I’d like to state for the record that I am very thankful that I was able to buy cannabis in DC more or less legally, but man, what an odd setup.
Let me try to break it down for you: in 2014 the District of Columbia legalized recreational marijuana use by a landslide. Hooray! Break out the bong in public, right? Not so fast. Cannabis is still federally illegal, and because the District of Columbia isn’t a state, their laws are subject to review by a congressional committee. So Initiative 71 made possession, growing, and gifting legal but the actual selling of cannabis remained illegal.
This has meant no real legal storefronts; no sharp-looking pot boutiques found in places like California or Colorado. No, this meant weed retailers had to work with the loophole in the law, thereby creating a very vibrant gift economy. From anywhere to $25 and up, you can “buy” a coffee cup or digital print for that cost and in return, you will be “gifted” whatever amount of weed you asked for. My example is that I bought some very good weed by pretending to have bought a digital print of, I dunno, a cat wearing a clown collar or something. So I’ve got no beef with the weed, but I do have a beef with the vibe.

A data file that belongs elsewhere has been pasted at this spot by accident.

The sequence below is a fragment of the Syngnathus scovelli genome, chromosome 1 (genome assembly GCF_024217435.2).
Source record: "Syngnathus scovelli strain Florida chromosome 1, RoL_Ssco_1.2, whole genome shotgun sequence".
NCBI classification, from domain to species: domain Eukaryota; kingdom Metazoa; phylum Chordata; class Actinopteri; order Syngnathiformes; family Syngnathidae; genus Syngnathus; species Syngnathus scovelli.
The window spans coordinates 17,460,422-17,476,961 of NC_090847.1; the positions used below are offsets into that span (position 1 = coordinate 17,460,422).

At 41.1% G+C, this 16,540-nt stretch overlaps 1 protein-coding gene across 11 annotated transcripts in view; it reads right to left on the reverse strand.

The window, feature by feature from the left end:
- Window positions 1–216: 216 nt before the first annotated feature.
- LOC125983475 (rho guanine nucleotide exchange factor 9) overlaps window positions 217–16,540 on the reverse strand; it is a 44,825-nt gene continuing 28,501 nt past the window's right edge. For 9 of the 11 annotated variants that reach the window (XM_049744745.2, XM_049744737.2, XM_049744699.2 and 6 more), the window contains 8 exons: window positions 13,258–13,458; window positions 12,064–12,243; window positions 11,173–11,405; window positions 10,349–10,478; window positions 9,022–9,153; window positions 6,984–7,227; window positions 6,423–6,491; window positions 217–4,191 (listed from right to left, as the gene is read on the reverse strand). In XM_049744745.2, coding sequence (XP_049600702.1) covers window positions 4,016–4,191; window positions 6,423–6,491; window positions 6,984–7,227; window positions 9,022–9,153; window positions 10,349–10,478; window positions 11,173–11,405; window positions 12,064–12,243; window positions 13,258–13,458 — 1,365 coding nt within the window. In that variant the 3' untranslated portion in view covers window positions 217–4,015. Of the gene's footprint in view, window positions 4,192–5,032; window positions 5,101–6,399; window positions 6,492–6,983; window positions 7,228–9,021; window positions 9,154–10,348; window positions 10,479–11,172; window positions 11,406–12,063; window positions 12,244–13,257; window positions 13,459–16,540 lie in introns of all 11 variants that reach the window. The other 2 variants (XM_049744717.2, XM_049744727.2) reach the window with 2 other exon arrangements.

Every single one of them made you feel like a criminal, made you feel like you are a shady drug seeker. Talk about perpetuating the stigma! Every place I went to had big security hulks at the doors, and in one place, you had to place your phone in a lockbox. All of them were staffed by the kinds of guys who have probably been selling weed long before legalization and have about as much charm as a cactus. The spaces just felt like men’s spaces and despite the very good weed, I felt so out of place. I felt uncomfortable.
It tends to be a bone of contention between legacy stoners and new stoners about the “new” representation of cannabis in culture. Having gone from “gateway drug” to “wellness tool” is a hell of a journey for the legacy folks and I understand. But I also understand that the newest generation of legacy stoners will be us Gen Xers.
And honestly? As a woman, I prefer the shiny slick stores or that gorgeous one in Picton, Ontario that looks like an apothecary over feeling ashamed as I slink into a place that exists on the fringe of legality. I feel seen and safe, and I feel proud of my pre-roll purchase because I don’t have to hide. I don’t want my love of weed to be a shame, and it feels like DC keeps doing the walk of it.